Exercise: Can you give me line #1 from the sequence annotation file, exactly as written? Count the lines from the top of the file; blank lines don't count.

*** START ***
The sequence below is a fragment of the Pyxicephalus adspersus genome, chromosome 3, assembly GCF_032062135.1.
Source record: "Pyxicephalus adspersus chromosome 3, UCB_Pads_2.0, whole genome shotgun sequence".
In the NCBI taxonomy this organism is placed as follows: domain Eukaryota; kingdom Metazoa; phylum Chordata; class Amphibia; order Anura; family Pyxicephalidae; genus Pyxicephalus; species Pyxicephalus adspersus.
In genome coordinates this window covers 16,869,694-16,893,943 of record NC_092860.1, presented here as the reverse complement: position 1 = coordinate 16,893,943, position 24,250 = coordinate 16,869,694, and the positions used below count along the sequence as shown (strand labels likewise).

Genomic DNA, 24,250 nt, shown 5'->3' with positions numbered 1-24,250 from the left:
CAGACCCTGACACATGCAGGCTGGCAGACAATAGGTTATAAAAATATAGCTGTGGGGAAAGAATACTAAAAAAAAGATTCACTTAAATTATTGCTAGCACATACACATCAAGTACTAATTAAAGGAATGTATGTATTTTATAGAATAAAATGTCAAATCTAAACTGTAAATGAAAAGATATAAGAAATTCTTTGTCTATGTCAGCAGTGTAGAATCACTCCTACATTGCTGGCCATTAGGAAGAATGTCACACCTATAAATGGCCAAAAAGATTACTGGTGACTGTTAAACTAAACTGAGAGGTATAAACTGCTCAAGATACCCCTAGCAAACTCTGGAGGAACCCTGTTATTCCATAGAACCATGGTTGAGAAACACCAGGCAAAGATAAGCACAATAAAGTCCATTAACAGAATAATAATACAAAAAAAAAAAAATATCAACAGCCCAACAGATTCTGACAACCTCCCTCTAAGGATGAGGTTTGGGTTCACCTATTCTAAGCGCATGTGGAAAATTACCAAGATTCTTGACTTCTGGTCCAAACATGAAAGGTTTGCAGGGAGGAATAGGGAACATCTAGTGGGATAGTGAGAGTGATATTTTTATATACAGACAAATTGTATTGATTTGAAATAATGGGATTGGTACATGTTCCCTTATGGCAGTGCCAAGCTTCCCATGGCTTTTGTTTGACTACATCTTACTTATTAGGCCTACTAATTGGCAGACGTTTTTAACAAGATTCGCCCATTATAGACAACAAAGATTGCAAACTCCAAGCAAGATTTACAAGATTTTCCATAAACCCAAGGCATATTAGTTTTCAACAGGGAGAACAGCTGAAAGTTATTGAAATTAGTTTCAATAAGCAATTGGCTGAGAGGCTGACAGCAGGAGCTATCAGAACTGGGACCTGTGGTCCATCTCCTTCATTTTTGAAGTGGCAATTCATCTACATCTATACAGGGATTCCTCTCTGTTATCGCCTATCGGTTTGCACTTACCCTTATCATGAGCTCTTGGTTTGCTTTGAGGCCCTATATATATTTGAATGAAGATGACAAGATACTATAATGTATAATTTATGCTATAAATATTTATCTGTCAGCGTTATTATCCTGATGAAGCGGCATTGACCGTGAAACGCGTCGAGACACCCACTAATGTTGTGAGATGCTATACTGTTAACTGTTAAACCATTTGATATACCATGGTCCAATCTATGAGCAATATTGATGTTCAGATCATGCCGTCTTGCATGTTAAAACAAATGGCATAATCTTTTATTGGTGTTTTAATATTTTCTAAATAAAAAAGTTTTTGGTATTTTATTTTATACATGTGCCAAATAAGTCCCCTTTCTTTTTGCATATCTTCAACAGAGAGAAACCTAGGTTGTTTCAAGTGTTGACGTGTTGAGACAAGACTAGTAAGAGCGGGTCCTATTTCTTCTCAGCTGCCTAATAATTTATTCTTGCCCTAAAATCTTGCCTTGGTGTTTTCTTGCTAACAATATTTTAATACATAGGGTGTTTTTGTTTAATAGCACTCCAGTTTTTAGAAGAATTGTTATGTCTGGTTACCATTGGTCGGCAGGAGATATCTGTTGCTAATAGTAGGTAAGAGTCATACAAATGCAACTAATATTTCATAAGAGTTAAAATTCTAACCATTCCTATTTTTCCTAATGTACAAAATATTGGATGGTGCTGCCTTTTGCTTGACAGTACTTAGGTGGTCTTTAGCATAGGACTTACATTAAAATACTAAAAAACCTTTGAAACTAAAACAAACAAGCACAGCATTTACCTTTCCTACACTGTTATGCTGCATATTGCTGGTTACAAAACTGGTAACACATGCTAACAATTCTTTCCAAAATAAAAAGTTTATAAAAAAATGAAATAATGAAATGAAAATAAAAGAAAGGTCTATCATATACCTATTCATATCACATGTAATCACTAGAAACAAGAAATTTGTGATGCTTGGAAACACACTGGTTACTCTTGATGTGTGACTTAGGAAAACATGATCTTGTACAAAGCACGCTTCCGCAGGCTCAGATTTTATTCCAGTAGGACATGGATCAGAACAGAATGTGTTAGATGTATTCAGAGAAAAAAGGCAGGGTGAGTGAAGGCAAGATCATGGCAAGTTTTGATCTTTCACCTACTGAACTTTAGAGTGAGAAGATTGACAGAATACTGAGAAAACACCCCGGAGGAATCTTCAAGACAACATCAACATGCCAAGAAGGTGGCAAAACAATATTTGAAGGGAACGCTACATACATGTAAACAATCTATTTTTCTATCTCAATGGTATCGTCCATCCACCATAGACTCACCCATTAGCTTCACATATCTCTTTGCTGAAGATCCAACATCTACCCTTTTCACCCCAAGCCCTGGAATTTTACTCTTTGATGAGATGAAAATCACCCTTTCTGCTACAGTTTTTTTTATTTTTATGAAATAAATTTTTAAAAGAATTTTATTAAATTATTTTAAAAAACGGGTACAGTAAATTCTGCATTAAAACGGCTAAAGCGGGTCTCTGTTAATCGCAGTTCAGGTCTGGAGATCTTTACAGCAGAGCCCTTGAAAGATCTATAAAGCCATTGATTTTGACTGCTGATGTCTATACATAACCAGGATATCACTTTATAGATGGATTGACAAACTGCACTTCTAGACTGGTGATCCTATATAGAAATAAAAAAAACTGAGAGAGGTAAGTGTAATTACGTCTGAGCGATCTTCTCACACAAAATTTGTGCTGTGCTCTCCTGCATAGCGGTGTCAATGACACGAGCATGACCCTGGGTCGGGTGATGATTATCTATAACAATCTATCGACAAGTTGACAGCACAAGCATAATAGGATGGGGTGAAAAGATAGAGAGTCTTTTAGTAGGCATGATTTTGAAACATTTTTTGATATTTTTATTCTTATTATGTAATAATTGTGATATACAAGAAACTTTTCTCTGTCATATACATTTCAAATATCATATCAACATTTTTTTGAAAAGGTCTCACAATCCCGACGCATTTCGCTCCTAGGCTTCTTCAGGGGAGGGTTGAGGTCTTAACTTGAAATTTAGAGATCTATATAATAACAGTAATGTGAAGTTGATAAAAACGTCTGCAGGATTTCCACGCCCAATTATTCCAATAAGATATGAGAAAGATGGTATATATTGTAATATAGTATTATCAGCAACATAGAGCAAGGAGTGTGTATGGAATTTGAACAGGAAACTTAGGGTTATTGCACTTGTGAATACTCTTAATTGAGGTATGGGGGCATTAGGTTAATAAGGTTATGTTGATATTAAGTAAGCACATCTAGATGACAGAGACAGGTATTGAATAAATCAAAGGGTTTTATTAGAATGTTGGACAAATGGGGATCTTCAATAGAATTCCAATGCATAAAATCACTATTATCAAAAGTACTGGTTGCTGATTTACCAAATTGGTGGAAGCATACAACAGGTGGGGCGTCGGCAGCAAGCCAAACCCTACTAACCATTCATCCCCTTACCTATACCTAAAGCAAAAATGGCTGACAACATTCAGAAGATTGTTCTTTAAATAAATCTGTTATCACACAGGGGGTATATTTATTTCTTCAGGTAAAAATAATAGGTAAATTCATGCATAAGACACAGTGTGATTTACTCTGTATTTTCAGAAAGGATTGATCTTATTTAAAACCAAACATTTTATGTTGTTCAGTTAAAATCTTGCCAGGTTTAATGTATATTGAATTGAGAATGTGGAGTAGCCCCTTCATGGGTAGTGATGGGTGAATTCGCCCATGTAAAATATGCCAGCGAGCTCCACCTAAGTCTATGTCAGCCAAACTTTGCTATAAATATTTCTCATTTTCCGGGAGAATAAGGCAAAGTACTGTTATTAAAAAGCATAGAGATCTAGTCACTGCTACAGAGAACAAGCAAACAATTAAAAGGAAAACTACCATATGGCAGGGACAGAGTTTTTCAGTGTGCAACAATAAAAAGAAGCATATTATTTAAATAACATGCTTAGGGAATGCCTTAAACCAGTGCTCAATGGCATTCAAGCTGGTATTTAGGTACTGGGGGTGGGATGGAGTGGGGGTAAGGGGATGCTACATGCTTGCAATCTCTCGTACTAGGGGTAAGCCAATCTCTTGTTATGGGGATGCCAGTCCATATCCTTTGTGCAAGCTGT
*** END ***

The sequence below is a fragment of the Pyxicephalus adspersus genome, chromosome 3, assembly GCF_032062135.1.